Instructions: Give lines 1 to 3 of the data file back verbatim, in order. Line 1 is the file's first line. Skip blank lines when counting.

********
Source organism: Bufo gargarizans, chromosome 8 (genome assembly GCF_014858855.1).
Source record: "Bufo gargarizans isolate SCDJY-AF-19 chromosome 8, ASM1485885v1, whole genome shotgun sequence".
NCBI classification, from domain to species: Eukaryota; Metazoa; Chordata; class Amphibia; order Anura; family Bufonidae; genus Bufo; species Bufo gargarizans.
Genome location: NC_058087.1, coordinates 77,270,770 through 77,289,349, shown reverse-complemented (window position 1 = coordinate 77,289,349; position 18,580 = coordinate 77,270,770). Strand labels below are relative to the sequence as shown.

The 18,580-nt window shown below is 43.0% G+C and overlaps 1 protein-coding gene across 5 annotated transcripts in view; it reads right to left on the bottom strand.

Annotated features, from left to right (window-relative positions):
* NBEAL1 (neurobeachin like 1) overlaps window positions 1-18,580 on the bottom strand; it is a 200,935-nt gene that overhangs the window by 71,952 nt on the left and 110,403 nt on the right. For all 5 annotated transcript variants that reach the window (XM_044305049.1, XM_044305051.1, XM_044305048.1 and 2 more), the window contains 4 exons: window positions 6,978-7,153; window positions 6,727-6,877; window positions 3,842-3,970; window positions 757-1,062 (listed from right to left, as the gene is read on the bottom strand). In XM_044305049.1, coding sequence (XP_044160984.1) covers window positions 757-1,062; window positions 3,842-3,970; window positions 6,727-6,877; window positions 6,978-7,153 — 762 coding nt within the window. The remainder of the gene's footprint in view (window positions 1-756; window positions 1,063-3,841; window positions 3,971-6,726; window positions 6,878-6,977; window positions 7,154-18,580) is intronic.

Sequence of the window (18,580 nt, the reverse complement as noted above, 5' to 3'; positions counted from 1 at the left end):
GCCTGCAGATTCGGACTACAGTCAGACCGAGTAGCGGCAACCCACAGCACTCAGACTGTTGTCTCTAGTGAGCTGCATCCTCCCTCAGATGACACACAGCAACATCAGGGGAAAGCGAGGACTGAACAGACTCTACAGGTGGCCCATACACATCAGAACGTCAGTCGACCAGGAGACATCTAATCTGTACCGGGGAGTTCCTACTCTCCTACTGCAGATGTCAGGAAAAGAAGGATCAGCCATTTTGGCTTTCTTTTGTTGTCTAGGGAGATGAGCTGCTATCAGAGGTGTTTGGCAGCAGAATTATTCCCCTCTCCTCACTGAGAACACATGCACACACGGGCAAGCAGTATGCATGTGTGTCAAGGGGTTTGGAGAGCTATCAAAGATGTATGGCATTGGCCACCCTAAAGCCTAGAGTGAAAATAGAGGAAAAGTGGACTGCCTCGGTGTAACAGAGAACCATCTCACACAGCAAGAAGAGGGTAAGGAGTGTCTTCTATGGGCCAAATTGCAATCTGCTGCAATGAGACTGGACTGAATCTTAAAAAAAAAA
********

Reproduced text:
Source organism: Bufo gargarizans, chromosome 8 (genome assembly GCF_014858855.1).
Source record: "Bufo gargarizans isolate SCDJY-AF-19 chromosome 8, ASM1485885v1, whole genome shotgun sequence".
NCBI classification, from domain to species: Eukaryota; Metazoa; Chordata; class Amphibia; order Anura; family Bufonidae; genus Bufo; species Bufo gargarizans.